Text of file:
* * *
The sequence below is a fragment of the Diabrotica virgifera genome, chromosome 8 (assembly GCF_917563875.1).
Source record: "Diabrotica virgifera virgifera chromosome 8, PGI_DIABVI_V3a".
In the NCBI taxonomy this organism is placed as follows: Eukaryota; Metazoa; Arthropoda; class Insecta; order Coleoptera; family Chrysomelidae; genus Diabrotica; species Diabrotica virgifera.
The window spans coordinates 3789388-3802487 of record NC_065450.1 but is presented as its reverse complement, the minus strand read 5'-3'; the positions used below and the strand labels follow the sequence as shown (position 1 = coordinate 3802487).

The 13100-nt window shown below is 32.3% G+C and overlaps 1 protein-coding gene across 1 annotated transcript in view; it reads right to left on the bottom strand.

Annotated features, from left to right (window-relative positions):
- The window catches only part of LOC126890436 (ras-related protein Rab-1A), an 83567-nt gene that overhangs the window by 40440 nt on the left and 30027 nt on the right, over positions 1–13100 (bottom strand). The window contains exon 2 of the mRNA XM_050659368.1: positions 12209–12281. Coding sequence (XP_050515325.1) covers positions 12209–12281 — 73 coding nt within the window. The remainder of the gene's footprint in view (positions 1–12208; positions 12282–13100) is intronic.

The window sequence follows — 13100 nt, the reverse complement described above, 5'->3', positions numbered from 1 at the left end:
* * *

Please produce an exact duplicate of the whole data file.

The sequence below is a fragment of the Diabrotica virgifera genome, chromosome 8 (assembly GCF_917563875.1).
Source record: "Diabrotica virgifera virgifera chromosome 8, PGI_DIABVI_V3a".
In the NCBI taxonomy this organism is placed as follows: Eukaryota; Metazoa; Arthropoda; class Insecta; order Coleoptera; family Chrysomelidae; genus Diabrotica; species Diabrotica virgifera.
The window spans coordinates 3789388-3802487 of record NC_065450.1 but is presented as its reverse complement, the minus strand read 5'-3'; the positions used below and the strand labels follow the sequence as shown (position 1 = coordinate 3802487).

The 13100-nt window shown below is 32.3% G+C and overlaps 1 protein-coding gene across 1 annotated transcript in view; it reads right to left on the bottom strand.

Annotated features, from left to right (window-relative positions):
- The window catches only part of LOC126890436 (ras-related protein Rab-1A), an 83567-nt gene that overhangs the window by 40440 nt on the left and 30027 nt on the right, over positions 1–13100 (bottom strand). The window contains exon 2 of the mRNA XM_050659368.1: positions 12209–12281. Coding sequence (XP_050515325.1) covers positions 12209–12281 — 73 coding nt within the window. The remainder of the gene's footprint in view (positions 1–12208; positions 12282–13100) is intronic.

The window sequence follows — 13100 nt, the reverse complement described above, 5'->3', positions numbered from 1 at the left end: